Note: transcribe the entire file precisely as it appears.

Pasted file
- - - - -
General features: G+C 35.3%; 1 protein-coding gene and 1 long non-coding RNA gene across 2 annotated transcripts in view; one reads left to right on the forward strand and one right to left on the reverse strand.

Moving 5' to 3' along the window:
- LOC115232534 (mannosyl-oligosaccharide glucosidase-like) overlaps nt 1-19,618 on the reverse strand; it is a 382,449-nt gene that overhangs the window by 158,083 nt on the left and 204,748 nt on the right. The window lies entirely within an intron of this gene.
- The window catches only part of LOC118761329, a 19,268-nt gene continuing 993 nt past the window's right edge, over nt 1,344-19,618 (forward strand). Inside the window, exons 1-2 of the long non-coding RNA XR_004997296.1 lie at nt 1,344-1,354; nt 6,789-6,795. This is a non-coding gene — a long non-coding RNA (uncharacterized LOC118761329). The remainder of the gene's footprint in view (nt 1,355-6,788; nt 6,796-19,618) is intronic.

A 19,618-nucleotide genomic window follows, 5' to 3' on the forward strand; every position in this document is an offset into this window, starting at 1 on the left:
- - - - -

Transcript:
General features: G+C 35.3%; 1 protein-coding gene and 1 long non-coding RNA gene across 2 annotated transcripts in view; one reads left to right on the forward strand and one right to left on the reverse strand.

Moving 5' to 3' along the window:
- LOC115232534 (mannosyl-oligosaccharide glucosidase-like) overlaps nt 1-19,618 on the reverse strand; it is a 382,449-nt gene that overhangs the window by 158,083 nt on the left and 204,748 nt on the right. The window lies entirely within an intron of this gene.
- The window catches only part of LOC118761329, a 19,268-nt gene continuing 993 nt past the window's right edge, over nt 1,344-19,618 (forward strand). Inside the window, exons 1-2 of the long non-coding RNA XR_004997296.1 lie at nt 1,344-1,354; nt 6,789-6,795. This is a non-coding gene — a long non-coding RNA (uncharacterized LOC118761329). The remainder of the gene's footprint in view (nt 1,355-6,788; nt 6,796-19,618) is intronic.

A 19,618-nucleotide genomic window follows, 5' to 3' on the forward strand; every position in this document is an offset into this window, starting at 1 on the left: